Tattler is the Newsletter for the Asia Pacific Flyways. It is published four times a year, in April, July, October and December. Short articles and news are requested from people living throughout the Asia Pacific region.
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Stilt is the AWSG journal. It is published twice a year, in April and October.
Stilt contains papers, reports, articles and notes about waders within the Flyway. It is one of the major publications in the world devoted solely to waders. Papers on unfinished work and contributions from amateurs are encouraged.
http://ourdentalplan.com/chiropractic-care/ Previous issues available for download
http://spinecarecentre.com/album21_g.css Monitoring Yellow Sea Migrants in Australia (MYSMA)
In non-breeding season, North-western Australia is home to more migratory shorebirds than any other region in Australia and arguably in the East Asian – Australasian flyway. The most important two sites in north-western Australia are Roebuck Bay and Eighty-mile Beach, both of which are designated as Ramsar areas. This report presents findings from workshops and extensive shorebird and waterbird surveys carried out in north-western Australia in December 2008.
The 2006-2008 Saemangeum Shorebird Monitoring Program Report (English and Korean)
The Saemangeum Shorebird Monitoring Program (SSMP) was initiated in 2006 by Birds Korea and The Australasian Wader Studies Group. The aim of the SSMP is to monitor and publicise changes in shorebird numbers during northward migration (April/May) 2006-2008 at Saemangeum and the adjacent Gomso Bay and Geum Estuary (collectively known as the SSMP Study Site). The SSMP links with the Monitoring Yellow Sea Migrants in Australia (MYSMA) program, and was supplemented by a national shorebird survey in the ROK in May 2008.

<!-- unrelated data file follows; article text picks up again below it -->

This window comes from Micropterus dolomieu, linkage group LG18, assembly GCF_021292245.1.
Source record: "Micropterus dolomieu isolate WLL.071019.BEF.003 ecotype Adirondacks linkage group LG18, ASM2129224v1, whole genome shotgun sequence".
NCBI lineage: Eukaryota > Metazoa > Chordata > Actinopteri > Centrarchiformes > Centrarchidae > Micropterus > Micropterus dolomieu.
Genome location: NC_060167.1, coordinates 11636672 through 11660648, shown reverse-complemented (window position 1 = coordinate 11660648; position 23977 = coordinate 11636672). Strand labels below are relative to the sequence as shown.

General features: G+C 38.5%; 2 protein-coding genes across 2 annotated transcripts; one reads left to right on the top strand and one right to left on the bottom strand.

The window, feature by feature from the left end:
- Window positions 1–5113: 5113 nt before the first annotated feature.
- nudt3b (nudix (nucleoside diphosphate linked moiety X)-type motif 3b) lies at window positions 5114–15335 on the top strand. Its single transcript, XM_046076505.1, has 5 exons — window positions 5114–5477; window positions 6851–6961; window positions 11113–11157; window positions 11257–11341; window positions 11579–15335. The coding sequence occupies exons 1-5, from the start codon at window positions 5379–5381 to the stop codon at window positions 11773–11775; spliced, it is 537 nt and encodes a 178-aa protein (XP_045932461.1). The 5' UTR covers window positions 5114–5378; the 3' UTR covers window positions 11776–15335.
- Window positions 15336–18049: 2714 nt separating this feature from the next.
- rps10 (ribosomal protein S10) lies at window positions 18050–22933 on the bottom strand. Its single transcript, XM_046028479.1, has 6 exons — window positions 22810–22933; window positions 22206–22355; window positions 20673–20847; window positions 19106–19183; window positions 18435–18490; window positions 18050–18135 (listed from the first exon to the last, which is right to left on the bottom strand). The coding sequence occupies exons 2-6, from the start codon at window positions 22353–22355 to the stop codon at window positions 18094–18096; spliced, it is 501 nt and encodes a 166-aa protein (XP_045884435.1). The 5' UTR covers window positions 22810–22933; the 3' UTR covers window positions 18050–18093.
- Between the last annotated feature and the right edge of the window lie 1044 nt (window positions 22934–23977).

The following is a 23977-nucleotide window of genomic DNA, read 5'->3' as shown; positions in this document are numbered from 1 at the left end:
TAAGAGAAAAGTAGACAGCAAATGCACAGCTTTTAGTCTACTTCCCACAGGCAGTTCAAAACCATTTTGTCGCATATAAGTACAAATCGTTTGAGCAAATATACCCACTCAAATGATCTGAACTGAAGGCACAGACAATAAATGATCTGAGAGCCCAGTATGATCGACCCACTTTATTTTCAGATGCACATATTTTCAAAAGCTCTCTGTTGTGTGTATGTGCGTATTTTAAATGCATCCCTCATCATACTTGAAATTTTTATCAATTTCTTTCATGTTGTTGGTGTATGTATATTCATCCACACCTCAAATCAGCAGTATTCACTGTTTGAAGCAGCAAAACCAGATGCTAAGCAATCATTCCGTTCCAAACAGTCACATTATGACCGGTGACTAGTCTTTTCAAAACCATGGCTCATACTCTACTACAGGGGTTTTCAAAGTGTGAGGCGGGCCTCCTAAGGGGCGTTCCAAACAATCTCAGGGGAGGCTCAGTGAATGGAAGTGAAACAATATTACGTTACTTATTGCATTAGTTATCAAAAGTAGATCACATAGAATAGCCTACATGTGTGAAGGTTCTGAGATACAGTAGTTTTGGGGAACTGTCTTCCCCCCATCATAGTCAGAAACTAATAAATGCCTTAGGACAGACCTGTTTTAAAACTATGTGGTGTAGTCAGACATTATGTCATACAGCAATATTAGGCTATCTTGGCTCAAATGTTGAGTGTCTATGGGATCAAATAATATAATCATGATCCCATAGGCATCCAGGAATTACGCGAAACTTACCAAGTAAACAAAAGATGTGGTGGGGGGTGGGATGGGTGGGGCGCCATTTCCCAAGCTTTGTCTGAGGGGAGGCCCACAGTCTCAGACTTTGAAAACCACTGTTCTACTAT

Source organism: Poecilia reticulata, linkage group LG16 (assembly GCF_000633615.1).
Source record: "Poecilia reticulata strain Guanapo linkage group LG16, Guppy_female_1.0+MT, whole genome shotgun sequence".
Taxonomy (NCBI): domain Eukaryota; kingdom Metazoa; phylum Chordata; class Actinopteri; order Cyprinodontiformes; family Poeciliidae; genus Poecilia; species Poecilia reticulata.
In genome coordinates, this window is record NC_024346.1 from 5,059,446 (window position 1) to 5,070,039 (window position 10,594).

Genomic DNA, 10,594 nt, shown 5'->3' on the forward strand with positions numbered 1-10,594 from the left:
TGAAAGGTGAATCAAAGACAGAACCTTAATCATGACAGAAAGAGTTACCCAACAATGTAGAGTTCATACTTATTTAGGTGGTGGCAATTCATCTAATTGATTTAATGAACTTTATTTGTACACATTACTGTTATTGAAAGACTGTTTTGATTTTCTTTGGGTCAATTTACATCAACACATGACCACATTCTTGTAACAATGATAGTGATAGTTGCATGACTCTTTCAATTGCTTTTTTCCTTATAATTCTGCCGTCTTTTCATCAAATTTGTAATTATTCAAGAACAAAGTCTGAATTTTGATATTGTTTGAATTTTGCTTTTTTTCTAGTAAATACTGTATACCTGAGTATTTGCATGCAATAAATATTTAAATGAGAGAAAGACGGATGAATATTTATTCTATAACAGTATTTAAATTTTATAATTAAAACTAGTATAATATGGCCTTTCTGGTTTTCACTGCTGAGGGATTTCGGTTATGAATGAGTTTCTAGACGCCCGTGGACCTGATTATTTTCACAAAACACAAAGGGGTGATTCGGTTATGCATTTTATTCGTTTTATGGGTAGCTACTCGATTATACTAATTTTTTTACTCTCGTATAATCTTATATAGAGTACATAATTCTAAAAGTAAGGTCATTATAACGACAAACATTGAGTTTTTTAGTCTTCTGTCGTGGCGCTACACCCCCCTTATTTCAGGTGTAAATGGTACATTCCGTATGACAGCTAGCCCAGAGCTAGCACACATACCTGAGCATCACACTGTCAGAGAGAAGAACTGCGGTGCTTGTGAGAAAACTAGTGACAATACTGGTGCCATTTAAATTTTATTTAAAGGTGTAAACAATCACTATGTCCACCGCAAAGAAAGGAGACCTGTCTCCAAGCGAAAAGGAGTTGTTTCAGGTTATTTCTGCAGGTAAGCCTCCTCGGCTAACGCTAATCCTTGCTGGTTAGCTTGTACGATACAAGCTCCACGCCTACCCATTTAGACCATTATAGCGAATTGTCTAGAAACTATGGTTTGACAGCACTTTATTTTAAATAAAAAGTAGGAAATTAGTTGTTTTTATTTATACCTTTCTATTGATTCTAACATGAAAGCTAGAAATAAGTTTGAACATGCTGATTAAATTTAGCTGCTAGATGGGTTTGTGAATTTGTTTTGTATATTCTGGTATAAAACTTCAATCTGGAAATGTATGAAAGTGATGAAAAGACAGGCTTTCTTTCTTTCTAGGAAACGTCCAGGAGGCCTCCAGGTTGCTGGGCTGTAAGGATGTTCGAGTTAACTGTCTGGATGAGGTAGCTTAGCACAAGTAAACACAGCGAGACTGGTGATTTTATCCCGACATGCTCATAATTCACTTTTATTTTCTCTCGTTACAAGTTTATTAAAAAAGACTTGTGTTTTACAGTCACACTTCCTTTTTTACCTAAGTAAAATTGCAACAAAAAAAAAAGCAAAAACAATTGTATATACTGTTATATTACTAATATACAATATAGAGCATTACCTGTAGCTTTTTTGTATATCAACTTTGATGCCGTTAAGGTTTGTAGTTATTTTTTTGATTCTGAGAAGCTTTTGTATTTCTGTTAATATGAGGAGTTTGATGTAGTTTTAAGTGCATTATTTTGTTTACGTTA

Get the latest news from the AWSG and across the East Asian-Australasian Flyway. More ..
We produce two publications; our official journal, The Stilt and our Newsletter, The Tattler. More ..
The AWSG has affiliated groups in every state of Australian and New Zealand. More ..
BirdLife Australia is proud to be the nation's largest bird conservation organisation. As an independent, not-for-profit organisation, our aim is clear: to create a bright future for Australia's birds. More ..
BirdLife Australia is an organisation that has a clear commitment to action and results. We’re proud of our achievements, but we know there is always more to be done. But we can’t do it alone - we want you to get involved. More ..
To ensure the future of waders and their habitats in Australia through research and conservation programs and to encourage and assist similar programs in the rest of the East Asian-Australasian Flyway and network of shorebird sites.